Politically, no end is in sight over Rafale fighters “Price War”. And, now the ‘war’ between the ruling NDA government headed by Narendra Modi and his ‘obsessive’ Opposition led by Rahul Gandhi has pushed it into the court of law.
In the bargain, who is the sufferer? The Indian Air Force and the National security! What a shame that there has been new induction of state-of-the-art fighters after mid-1980s.
Lack of detailed professional technical knowledge is real among political leaders, petitioners and their henchmen spokespersons views are real. Let none suffer from illusions on account of them. Even Telugu language visual channels are covering the issue without having gone anywhere near the Rafale or their equivalents. Such is the glaring intellectual void, bankruptcy or fraud.
Shouldn’t the Supreme Court, therefore, stop the “media war room?” Yes, for battling like headless chickens to obfuscate real issues! Media with half-baked knowledge must stop politics over Rafale fighter costs!
To stop the intellectual/technical/professional fraud, the Supreme Court must promptly deliver its judgment.
Most important, the apex court must review all variables/factors (more than 15 of them) that go into the fixation of Rafale fighter costs with the latest add-ons drawing upon on user’s professional expertise and even seeking the Computer Auditor Generals (CAG) pre-judgment audit inputs.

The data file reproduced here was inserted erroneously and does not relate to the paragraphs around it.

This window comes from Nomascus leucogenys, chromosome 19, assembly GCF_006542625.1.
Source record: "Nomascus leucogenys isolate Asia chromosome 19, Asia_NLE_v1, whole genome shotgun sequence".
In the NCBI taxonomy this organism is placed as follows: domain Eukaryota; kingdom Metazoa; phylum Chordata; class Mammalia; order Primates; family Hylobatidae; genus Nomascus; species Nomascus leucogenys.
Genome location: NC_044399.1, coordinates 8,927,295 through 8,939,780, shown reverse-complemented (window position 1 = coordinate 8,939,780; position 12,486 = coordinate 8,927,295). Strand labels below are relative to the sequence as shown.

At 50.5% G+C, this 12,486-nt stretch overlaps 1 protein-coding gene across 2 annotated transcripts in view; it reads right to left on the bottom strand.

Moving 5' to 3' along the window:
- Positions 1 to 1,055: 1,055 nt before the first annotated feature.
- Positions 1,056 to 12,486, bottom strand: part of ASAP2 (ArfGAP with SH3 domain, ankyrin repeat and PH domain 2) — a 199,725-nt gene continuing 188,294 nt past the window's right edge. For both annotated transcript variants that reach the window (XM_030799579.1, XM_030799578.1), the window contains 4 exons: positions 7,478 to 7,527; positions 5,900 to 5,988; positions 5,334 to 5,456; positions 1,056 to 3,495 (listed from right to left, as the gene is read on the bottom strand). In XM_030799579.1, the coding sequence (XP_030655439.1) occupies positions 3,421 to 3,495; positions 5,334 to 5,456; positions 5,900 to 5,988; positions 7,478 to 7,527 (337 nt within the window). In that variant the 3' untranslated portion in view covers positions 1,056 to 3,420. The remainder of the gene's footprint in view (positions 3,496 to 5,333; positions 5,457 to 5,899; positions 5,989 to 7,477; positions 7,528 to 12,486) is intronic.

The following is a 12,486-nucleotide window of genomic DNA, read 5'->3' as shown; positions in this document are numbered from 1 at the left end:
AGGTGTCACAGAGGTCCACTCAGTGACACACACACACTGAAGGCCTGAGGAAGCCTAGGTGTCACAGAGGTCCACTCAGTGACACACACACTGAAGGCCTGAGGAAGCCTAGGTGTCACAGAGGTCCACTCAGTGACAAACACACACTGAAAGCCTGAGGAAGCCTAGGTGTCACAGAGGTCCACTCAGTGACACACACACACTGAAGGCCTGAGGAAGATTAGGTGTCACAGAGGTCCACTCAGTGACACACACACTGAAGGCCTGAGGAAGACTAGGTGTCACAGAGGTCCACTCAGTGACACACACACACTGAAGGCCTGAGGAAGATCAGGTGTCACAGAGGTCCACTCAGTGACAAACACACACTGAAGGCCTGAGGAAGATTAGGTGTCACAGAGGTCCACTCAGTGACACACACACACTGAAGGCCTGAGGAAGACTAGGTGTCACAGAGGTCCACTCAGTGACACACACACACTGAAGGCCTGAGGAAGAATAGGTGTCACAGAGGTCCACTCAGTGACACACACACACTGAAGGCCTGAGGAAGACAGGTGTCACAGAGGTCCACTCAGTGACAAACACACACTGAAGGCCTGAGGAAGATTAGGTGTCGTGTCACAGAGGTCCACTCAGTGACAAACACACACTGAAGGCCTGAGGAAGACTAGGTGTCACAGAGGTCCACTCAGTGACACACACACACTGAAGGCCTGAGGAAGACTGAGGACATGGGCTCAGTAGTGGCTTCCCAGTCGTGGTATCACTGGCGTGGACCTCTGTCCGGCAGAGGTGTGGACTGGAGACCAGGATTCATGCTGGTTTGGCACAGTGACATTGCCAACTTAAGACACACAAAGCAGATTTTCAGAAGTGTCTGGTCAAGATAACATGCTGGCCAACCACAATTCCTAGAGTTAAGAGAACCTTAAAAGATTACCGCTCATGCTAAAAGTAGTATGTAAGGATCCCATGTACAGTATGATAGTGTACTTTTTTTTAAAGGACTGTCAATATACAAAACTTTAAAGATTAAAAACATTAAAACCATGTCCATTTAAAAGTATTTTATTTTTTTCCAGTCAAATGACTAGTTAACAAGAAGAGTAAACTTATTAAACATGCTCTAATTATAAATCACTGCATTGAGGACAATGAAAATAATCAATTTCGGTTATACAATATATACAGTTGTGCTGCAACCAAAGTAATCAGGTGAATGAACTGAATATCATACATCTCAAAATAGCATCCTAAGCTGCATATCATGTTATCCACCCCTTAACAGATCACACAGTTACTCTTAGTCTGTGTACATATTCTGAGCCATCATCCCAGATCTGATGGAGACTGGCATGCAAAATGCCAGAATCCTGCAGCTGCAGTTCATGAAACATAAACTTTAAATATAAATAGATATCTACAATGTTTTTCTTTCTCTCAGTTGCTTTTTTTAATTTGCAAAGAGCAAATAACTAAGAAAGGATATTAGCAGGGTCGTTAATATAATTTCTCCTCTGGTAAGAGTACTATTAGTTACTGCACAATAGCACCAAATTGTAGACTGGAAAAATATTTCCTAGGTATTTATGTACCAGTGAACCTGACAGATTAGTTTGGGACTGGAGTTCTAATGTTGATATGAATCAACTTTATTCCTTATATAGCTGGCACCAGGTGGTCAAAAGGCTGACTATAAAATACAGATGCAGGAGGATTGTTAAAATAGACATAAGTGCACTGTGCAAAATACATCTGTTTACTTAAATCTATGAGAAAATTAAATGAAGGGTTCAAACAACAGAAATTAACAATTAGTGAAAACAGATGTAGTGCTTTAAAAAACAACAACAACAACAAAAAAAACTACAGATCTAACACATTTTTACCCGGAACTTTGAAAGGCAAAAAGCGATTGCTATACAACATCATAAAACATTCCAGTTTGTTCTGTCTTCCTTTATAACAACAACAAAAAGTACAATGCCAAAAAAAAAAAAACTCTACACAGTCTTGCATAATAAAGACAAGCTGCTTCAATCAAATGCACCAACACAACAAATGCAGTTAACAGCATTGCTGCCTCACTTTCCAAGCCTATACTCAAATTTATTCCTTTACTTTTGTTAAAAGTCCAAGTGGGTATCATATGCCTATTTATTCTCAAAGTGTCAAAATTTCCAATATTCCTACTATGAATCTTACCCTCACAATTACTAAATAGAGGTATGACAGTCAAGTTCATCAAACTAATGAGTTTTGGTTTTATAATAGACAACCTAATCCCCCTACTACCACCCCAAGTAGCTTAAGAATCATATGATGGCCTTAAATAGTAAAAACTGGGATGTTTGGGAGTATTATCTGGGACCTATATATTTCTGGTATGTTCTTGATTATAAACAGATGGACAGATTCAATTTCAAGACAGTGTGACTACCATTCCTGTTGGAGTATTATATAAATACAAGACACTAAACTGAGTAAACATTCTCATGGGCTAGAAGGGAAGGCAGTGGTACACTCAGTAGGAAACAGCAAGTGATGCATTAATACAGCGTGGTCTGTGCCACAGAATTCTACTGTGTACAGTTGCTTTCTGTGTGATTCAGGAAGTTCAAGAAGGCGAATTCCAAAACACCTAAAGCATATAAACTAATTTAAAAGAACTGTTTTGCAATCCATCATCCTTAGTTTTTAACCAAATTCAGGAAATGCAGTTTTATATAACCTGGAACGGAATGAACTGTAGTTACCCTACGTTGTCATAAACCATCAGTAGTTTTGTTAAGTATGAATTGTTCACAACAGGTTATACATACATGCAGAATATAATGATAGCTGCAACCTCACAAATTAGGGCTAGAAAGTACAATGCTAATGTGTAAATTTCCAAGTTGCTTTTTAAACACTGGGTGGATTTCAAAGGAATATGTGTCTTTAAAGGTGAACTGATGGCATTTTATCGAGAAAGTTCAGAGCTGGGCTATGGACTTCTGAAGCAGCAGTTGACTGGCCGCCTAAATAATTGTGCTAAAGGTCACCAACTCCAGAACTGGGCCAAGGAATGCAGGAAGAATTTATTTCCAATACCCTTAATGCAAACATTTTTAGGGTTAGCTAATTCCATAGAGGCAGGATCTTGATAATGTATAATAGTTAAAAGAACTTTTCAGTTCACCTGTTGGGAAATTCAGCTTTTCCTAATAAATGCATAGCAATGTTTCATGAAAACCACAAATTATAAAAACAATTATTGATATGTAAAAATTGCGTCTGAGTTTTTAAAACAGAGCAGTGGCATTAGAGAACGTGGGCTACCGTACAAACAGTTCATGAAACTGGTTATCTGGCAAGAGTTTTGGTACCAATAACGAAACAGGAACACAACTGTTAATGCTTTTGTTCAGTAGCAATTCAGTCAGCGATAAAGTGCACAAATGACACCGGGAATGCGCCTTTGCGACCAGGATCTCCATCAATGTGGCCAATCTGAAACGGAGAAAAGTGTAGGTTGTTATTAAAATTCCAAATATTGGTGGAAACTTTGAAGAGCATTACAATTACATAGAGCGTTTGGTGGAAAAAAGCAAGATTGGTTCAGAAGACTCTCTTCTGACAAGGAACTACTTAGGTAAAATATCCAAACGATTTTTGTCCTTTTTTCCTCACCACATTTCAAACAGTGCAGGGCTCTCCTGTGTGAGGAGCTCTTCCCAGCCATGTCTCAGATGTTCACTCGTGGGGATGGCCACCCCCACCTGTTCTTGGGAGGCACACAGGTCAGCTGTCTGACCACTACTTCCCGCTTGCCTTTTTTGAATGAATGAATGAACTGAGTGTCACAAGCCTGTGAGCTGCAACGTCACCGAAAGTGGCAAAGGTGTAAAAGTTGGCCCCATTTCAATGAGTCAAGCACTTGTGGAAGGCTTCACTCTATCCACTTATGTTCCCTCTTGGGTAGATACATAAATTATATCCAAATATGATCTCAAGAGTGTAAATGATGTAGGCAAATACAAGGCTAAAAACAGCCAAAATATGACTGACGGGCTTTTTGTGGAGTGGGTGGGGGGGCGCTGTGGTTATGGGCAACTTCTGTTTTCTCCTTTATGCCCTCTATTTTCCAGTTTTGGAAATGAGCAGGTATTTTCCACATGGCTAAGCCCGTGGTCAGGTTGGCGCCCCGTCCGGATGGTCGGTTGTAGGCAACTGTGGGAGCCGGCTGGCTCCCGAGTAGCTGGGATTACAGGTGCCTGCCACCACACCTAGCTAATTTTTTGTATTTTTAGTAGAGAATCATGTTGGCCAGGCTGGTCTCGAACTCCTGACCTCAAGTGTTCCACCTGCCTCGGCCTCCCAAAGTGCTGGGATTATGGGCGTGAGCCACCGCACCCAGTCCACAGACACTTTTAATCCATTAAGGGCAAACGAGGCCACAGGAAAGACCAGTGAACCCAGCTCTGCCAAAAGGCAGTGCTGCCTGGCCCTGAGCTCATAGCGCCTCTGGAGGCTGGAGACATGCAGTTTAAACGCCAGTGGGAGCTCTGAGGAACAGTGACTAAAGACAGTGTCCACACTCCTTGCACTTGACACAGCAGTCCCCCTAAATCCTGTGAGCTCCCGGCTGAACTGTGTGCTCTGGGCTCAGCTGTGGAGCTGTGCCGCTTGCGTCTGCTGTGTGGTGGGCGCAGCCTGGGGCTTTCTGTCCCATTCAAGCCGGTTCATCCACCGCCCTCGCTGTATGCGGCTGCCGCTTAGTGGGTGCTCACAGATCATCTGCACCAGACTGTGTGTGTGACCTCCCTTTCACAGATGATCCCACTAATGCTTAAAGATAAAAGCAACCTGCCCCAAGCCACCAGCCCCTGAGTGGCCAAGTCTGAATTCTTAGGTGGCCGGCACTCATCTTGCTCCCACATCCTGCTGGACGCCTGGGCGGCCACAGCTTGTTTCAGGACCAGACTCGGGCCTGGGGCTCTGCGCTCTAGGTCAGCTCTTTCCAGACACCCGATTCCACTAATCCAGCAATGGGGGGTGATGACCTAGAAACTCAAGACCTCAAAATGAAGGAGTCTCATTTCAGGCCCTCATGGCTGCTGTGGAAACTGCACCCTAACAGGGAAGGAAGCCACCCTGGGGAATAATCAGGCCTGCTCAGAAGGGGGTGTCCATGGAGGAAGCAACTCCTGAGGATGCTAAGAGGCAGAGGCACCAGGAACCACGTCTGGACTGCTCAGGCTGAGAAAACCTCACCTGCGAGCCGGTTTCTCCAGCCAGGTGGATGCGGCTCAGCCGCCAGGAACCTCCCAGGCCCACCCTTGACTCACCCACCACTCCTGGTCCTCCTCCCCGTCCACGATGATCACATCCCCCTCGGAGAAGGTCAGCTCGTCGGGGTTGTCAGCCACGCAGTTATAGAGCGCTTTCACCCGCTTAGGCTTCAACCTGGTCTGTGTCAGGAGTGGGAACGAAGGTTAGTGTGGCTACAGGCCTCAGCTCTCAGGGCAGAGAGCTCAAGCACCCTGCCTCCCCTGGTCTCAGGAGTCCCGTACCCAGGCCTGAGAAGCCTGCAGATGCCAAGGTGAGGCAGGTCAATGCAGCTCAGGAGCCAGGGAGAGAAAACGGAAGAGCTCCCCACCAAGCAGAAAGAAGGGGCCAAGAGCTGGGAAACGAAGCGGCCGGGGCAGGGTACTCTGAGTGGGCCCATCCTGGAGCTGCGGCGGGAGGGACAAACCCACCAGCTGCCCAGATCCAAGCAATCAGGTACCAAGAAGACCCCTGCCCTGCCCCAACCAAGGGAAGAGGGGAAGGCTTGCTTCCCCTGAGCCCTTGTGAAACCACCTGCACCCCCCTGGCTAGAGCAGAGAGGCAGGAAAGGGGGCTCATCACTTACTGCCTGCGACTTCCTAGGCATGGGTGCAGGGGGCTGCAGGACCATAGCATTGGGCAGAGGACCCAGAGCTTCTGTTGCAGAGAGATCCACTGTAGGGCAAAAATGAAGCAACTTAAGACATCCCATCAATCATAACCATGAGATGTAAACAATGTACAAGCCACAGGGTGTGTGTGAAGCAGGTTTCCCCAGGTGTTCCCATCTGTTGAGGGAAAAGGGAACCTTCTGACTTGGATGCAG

‘In-Camera’ hearing of the entire gamut of current IAF operational capabilities and the Defence Acquisition Procedures that includes price negotiations and fixation is an absolute imperative. For doing such an exhaustive review vital to determine the “real life-cycle costs (LCC)”, which is extraordinarily complex, the Supreme Court needs to shift the “Court room battle” to “Air Force War room” for the “In-Camera” review or hearing.
In today’s advanced military technology age, combat system costs involve “direct” and “indirect” costs. Even among them, there are a number variables considered before reaching an informed decision in the best interests of national security.
High time everyone understand that the base aircraft, like all other land, sea and sub-sea systems, is only a weapon’s delivery platform, which forms only one part. Most important to consider other critical add-ons as part of the “direct costs” include:
1. Weapons – advanced missiles of various types – both short range and air to air and air to ground beyond visual range (BVR); and guns.
2. Advanced state of the art radars; avionics, Electronic Warfare suites etc.
3. Spares back up particularly engines, simulators, training etc.
Next, the “indirect costs” associated the combat system that wary from fighter to fighter and from country to country cannot be side lined or overlooked to include:
1. Technology transfer costs.